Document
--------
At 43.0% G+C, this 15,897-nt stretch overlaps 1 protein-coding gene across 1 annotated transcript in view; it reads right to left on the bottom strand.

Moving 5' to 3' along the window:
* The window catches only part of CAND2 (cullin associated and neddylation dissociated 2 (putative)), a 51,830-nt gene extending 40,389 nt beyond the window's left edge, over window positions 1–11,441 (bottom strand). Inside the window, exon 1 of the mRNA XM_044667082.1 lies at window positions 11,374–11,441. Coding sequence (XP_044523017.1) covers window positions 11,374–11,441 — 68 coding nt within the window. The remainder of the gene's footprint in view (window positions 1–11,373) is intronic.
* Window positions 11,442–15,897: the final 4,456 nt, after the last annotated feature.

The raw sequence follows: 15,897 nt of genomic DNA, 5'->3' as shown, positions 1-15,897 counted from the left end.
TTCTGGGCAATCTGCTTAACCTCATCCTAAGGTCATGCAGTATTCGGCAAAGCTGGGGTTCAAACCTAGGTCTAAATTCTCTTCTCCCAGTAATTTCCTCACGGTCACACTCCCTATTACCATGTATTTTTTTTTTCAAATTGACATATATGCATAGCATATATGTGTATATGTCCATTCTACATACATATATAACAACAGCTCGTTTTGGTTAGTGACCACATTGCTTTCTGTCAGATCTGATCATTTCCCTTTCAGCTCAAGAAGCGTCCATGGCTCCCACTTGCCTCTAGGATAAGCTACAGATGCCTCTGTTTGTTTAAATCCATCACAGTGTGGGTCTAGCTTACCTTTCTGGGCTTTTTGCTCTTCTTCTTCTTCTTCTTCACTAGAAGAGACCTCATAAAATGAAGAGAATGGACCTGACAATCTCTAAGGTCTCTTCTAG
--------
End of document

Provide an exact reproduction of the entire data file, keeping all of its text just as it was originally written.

At 43.0% G+C, this 15,897-nt stretch overlaps 1 protein-coding gene across 1 annotated transcript in view; it reads right to left on the bottom strand.

Moving 5' to 3' along the window:
* The window catches only part of CAND2 (cullin associated and neddylation dissociated 2 (putative)), a 51,830-nt gene extending 40,389 nt beyond the window's left edge, over window positions 1–11,441 (bottom strand). Inside the window, exon 1 of the mRNA XM_044667082.1 lies at window positions 11,374–11,441. Coding sequence (XP_044523017.1) covers window positions 11,374–11,441 — 68 coding nt within the window. The remainder of the gene's footprint in view (window positions 1–11,373) is intronic.
* Window positions 11,442–15,897: the final 4,456 nt, after the last annotated feature.

The raw sequence follows: 15,897 nt of genomic DNA, 5'->3' as shown, positions 1-15,897 counted from the left end.
TTCTGGGCAATCTGCTTAACCTCATCCTAAGGTCATGCAGTATTCGGCAAAGCTGGGGTTCAAACCTAGGTCTAAATTCTCTTCTCCCAGTAATTTCCTCACGGTCACACTCCCTATTACCATGTATTTTTTTTTTCAAATTGACATATATGCATAGCATATATGTGTATATGTCCATTCTACATACATATATAACAACAGCTCGTTTTGGTTAGTGACCACATTGCTTTCTGTCAGATCTGATCATTTCCCTTTCAGCTCAAGAAGCGTCCATGGCTCCCACTTGCCTCTAGGATAAGCTACAGATGCCTCTGTTTGTTTAAATCCATCACAGTGTGGGTCTAGCTTACCTTTCTGGGCTTTTTGCTCTTCTTCTTCTTCTTCTTCACTAGAAGAGACCTCATAAAATGAAGAGAATGGACCTGACAATCTCTAAGGTCTCTTCTAG